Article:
Clough Praises Strength of Nation's Institutions
Dr. G. Wayne Clough, secretary of the Smithsonian Institution (center) was honored during the annual Founders Day Convocation. With him are Dr. Anne Kerr, president (left) and Robert L. Fryer, Jr., chairman of the Board of Trustees.
Award recipients Lisa Kaiser Hickey '79 and Robert "Bob" Gordon Black '51.
LAKELAND, Fla. (March 13, 2009) — The future of the nation lies in the strength of its families and its institutions, according to Dr. G. Wayne Clough, secretary of the Smithsonian Institution and Florida Southern College's 75th honorary chancellor.
Dr. Clough was honored during the annual Founders Day Convocation on Friday in Branscomb Auditorium. Elected by the Smithsonian Board of Regents in 2008, Dr. Clough is the 12th secretary of the Institution, leading the world's largest museum and research complex with 19 museums, nine research centers, the National Zoo and research activities in more than 90 countries. Prior to his appointment to the Smithsonian, Dr. Clough served for 14 years as president of the Georgia Institute of Technology, where he received his bachelor's and master's degrees in civil engineering. He also holds a doctorate in civil engineering from the University of California, Berkeley.
Using headlines about economic uncertainty as the backdrop for an impassioned plea to protect the nations educational and cultural institutions, Dr. Clough said, "It is hard to remember that people of my generation were talking very recently about early retirement, because our 401(k)s were stuffed."
He said people grappling with today's economic woes could learn a lot from their parents and grandparents who survived the Depression. "It took 10 years to recover from the Great Depression," he said. "We hope that our government will help us avoid the scourge of the Great Depression."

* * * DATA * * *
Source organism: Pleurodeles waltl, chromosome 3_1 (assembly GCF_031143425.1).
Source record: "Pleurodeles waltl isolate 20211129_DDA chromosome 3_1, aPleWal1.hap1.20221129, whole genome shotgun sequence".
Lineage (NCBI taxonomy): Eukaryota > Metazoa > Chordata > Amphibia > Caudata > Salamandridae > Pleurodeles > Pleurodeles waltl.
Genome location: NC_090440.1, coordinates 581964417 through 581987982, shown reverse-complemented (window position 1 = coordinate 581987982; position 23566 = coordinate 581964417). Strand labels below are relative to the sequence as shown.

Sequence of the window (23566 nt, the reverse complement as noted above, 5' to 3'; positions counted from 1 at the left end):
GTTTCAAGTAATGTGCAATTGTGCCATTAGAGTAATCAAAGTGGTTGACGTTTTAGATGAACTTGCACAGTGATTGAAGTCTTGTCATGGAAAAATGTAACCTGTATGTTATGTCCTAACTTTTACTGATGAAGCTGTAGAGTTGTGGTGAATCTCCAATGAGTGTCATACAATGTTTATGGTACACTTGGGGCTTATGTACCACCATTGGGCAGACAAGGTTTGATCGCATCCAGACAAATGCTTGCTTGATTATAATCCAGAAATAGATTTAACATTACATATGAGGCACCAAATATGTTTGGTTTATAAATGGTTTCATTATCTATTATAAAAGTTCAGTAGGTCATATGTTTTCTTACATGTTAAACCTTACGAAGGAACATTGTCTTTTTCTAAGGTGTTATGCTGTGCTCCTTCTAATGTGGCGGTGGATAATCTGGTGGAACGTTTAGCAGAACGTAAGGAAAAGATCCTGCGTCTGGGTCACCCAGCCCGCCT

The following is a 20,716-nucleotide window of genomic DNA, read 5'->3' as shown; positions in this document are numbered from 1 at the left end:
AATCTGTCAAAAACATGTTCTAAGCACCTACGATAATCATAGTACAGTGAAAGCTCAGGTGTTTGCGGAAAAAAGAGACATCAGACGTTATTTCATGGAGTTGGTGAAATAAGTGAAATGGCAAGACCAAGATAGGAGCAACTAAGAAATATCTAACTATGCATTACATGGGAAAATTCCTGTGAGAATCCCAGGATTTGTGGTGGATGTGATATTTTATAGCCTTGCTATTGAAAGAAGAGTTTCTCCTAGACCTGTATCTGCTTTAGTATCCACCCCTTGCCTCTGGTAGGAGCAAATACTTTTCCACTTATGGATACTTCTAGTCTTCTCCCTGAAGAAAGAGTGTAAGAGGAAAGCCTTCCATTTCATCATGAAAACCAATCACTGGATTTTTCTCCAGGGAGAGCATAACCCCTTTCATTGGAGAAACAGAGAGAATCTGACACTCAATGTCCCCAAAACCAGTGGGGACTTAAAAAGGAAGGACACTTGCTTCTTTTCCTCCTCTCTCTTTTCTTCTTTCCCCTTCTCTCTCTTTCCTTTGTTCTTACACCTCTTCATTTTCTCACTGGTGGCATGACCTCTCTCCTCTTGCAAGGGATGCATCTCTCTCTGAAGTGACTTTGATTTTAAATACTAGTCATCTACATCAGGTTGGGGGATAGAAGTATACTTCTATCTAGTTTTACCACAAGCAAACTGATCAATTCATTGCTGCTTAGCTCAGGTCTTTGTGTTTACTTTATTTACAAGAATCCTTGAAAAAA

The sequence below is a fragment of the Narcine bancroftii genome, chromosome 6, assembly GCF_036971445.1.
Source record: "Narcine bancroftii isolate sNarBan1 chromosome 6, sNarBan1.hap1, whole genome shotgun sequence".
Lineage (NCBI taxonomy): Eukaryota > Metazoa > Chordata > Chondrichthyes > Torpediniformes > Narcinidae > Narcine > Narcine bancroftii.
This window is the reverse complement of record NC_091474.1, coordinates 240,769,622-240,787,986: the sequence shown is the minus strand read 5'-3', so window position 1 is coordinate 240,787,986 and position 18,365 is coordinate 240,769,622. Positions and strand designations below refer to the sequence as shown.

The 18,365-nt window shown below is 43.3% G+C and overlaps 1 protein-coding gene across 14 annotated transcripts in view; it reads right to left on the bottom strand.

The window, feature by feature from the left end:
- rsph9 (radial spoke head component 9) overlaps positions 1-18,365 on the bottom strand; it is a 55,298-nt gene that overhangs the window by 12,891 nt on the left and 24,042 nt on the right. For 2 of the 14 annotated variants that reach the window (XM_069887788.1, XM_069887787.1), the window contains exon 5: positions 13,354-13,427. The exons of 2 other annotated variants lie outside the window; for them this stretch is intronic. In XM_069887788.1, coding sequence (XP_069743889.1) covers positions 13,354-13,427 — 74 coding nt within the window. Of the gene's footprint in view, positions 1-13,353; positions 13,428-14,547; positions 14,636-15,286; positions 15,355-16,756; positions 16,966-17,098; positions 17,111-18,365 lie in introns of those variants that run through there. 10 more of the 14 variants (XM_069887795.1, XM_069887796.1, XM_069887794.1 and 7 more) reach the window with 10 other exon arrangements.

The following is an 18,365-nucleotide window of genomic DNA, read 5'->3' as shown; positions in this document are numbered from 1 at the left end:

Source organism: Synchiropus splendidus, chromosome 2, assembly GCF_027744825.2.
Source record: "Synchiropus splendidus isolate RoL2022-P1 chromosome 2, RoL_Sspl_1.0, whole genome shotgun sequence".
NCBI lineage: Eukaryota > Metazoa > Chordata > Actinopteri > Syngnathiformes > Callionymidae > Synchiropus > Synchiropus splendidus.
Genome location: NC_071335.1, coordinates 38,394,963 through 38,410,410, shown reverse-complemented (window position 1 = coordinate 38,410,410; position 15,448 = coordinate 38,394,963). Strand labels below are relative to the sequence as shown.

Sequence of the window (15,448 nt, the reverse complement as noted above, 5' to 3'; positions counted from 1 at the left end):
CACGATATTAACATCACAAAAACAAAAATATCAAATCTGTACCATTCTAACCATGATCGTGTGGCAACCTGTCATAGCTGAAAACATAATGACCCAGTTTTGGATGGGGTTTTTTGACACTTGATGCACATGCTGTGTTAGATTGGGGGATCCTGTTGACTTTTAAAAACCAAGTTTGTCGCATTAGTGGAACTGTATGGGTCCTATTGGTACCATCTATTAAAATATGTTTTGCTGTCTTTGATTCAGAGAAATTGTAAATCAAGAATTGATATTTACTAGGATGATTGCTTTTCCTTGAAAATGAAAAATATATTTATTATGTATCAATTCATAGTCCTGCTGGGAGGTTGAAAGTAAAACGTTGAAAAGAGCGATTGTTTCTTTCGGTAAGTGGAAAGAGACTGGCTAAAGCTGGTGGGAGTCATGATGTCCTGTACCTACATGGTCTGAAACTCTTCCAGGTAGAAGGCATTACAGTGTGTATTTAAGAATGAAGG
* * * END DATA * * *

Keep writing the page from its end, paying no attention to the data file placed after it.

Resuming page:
He added, "The need is to find stability in a storm-tossed sea. Our families and institutions such as colleges and universities, churches, and libraries, provide constancy."
"I hope it will be said, hundreds of years from now, that our generation did its part to make this nation greater," Dr. Clough said. "Our institutions help us live through uncertain times and prepare us for what I believe will be a better future."
Also during the Convocation, Alumni Achievement Awards were presented to Lamar Louise Curry, Class of 1927, a Miami educator who has taught some of our nations most influential citizens, and the Colleges oldest living alumna; and Lisa Kaiser Hickey of Lakeland, Class of 1979, and a 1995 MBA graduate, the president and CEO of Douglass Screen Printers, Inc., and a tireless advocate for women in business. The Service to Florida Southern Award was given to Robert "Bob" Gordon Black of Sun City Center, Class of 1951, who has worked in and taught journalism and public relations for the College throughout his 68-year career.
In addition, Dr. Nancy M. Morvillo, associate professor of biology, was presented with the Ben and Janice Wade Outstanding Teaching Award.